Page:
On March 18, 2000, joggers along a road near the Mount Baker Highway in Whatcom County, Washington, United States reported seeing a wrecked vehicle at the bottom of an embankment near Canyon Creek, a tributary of the North Fork of the Nooksack River. Investigating deputy sheriffs found a white 1993 Jeep Cherokee with North Carolina license plates. They traced the car to Leah Roberts (born July 23, 1976), who had abruptly left her home in Durham, North Carolina nine days earlier. A man called police claiming that his wife had seen Roberts in an Everett, Washington gas station in a disoriented state shortly after the car was found. Her whereabouts remain unknown.
In the years preceding Roberts’ disappearance, both of her parents had died and she had survived serious injuries from a car accident. Her friends and siblings have said that this had left her pondering spiritual issues and questioning the direction of her life. She had dropped out of North Carolina State University only months before graduation and had begun spending much of her time in a local coffeehouse, often writing poetry in her journal. A note that Roberts had left behind at her home suggested that she had taken inspiration from the works of Jack Kerouac, particularly his novel The Dharma Bums, which has scenes set at Desolation Peak, near where her car was found. She had also left money for her housemate to cover expenses while she was gone, suggesting she expected to return in the space of a month or so.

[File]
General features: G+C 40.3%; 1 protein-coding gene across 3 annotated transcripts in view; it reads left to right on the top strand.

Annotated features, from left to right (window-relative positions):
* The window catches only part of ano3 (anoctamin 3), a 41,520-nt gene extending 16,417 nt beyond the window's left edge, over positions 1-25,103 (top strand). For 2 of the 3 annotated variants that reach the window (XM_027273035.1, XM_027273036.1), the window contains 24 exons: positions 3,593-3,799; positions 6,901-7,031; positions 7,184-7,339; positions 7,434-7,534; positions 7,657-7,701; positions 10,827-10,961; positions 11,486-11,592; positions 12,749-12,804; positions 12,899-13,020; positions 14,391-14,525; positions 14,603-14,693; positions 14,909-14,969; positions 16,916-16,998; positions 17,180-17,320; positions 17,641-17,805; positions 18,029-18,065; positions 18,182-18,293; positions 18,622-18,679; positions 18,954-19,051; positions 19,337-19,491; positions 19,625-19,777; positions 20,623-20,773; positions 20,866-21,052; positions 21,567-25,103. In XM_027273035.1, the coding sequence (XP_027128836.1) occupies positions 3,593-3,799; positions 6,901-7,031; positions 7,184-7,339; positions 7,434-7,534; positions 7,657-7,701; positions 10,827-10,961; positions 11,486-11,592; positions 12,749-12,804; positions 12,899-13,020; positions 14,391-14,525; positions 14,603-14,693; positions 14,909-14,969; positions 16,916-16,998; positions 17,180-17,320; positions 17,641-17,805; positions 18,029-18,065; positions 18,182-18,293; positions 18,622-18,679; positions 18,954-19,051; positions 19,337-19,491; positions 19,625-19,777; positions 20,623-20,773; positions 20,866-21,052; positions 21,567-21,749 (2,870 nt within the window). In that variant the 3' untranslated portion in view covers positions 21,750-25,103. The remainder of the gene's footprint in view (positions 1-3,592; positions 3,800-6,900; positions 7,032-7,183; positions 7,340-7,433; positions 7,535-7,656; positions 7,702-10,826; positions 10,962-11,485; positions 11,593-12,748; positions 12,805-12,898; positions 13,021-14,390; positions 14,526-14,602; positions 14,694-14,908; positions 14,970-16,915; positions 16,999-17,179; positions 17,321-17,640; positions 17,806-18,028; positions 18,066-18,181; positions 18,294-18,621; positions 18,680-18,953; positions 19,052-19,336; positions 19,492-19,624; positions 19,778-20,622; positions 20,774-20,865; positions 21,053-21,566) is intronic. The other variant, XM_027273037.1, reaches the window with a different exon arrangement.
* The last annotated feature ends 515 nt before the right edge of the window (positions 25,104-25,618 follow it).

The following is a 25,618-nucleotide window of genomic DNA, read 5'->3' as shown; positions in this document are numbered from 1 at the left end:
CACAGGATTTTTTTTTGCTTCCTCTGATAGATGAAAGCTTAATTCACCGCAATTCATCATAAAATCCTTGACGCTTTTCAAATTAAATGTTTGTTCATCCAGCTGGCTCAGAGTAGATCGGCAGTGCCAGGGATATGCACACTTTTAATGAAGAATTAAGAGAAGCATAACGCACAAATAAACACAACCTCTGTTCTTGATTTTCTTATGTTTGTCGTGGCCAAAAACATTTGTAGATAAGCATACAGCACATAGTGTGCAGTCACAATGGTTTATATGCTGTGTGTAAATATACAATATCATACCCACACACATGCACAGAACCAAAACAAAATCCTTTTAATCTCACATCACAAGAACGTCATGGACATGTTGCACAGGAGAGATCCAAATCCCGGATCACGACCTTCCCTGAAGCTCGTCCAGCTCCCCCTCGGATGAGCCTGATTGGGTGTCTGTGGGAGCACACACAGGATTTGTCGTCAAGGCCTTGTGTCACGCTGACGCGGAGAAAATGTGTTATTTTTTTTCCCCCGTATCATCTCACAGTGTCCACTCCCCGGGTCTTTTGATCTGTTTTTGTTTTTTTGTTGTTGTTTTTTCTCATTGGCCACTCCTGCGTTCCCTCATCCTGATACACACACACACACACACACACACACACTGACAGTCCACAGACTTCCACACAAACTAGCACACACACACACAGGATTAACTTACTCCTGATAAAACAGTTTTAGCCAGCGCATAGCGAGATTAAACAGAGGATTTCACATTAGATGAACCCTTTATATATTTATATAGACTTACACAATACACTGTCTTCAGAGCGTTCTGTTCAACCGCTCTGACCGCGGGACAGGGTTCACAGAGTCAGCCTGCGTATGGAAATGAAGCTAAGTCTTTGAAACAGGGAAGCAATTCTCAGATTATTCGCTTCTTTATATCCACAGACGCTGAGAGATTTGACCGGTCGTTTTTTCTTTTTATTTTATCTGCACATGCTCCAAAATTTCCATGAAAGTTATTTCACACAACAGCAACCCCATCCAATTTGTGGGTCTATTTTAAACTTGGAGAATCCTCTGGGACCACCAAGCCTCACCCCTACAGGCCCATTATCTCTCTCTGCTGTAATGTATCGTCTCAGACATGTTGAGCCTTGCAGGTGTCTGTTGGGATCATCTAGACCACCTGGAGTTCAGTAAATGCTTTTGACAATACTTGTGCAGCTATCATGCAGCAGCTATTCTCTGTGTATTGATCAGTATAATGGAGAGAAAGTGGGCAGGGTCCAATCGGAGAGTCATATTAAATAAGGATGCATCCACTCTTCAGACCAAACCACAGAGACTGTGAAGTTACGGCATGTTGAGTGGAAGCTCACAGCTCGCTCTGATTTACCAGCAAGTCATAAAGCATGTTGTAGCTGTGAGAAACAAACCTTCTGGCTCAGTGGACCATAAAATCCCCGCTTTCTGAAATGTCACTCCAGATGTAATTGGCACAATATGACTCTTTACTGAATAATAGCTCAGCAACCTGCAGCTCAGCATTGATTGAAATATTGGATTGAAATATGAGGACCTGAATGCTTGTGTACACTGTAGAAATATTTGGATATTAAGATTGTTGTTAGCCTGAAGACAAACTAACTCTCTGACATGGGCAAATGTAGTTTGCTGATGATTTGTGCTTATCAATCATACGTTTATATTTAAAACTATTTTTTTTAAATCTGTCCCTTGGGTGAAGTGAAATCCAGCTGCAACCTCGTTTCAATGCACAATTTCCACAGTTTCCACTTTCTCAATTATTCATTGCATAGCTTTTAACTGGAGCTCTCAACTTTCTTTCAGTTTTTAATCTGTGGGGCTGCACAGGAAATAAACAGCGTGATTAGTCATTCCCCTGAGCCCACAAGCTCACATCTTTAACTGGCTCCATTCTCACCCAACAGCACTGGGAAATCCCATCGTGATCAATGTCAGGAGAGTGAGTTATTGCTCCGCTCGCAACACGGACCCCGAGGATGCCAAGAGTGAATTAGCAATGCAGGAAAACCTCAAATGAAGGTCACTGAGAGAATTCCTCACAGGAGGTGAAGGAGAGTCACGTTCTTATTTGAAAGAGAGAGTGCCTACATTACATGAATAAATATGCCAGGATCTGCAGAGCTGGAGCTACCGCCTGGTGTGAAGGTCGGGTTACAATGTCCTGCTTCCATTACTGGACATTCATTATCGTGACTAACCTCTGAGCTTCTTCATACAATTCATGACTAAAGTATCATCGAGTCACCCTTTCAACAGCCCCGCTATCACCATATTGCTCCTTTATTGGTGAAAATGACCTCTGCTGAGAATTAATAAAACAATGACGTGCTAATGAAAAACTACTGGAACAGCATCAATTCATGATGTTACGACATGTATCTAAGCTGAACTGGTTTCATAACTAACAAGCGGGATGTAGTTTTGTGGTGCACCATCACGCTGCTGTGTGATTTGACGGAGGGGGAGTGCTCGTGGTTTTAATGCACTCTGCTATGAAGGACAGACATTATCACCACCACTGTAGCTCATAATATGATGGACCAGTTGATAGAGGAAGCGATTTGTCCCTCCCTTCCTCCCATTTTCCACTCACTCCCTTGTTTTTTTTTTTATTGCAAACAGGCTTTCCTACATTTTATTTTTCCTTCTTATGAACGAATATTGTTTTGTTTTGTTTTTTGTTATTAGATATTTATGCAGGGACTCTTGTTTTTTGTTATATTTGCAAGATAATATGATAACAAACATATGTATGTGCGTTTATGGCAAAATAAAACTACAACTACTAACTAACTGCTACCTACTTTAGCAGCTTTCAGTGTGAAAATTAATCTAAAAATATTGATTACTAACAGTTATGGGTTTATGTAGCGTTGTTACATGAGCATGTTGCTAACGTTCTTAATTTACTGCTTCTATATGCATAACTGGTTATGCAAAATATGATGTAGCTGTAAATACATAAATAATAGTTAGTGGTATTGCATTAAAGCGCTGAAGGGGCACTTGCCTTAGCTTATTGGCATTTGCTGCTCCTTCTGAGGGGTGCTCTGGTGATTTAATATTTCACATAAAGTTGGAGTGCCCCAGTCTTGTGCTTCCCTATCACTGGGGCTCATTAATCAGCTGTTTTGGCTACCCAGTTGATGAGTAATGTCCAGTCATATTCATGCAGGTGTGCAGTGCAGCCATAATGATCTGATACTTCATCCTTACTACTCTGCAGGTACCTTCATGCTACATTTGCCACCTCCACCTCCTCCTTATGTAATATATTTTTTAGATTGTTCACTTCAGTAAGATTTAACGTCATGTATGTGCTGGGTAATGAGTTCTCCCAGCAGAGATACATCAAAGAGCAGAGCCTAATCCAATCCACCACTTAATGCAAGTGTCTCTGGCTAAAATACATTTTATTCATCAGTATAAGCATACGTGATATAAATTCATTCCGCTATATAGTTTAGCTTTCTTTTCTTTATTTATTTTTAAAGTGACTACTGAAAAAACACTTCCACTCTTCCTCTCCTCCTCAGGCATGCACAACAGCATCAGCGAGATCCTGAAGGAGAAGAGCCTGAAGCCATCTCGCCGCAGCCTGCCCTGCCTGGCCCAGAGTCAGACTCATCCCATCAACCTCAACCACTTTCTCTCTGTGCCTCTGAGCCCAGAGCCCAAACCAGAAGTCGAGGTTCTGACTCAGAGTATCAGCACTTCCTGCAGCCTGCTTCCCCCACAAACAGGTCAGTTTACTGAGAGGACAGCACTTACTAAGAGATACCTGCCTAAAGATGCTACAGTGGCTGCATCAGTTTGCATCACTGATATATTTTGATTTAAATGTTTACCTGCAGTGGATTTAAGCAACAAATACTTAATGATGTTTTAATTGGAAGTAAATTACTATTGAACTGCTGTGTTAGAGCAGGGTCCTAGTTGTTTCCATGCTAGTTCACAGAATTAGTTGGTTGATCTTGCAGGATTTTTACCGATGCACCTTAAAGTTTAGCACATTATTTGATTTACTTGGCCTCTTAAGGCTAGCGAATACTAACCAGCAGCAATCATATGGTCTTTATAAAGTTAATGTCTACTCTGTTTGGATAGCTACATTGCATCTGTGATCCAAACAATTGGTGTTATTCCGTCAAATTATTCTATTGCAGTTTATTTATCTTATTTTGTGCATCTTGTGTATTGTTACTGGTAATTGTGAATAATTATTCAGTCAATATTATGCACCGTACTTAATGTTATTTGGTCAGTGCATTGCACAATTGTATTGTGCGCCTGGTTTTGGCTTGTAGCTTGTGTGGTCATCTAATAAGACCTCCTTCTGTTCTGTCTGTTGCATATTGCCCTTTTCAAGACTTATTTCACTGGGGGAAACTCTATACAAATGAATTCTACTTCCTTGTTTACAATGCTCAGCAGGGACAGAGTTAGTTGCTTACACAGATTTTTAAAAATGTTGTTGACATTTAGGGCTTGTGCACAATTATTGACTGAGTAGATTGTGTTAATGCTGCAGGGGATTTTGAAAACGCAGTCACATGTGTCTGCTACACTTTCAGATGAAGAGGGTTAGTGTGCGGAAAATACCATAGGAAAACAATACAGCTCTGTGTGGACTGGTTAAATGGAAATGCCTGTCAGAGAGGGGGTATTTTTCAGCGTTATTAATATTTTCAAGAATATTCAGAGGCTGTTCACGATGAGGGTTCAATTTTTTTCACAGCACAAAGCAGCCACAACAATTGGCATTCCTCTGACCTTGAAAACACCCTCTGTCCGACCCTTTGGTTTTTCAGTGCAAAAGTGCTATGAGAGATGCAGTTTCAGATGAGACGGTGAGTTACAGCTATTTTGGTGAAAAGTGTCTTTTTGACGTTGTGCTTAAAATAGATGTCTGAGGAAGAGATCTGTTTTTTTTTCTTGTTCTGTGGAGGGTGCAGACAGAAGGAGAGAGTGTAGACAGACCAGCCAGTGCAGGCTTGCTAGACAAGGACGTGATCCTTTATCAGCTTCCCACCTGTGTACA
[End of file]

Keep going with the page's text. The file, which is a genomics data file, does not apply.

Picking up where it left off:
Investigators have focused on the possibly contradictory evidence found in Roberts’ car. Documents inside suggest she had reached Bellingham, Washington by March 13, five days before the car was found. Early suspicions that the vehicle was unoccupied when it crashed, which might suggest that it had been wrecked intentionally, were confirmed when the car’s starter motor was examined several years later and found to have been tampered with. Blankets hung across the car’s windows might suggest it had been used as a shelter after the crash. Roberts’ personal belongings were found scattered near the scene, but robbery did not seem likely, as money and jewelry were among them.
Although the case has been featured on the television shows Unsolved Mysteries and Disappeared, few leads have emerged. In the summer of 2005, volunteers from a North Carolina missing-persons awareness group organized a caravan across the country to raise awareness for Leah’s case and others; that has since become an annual event.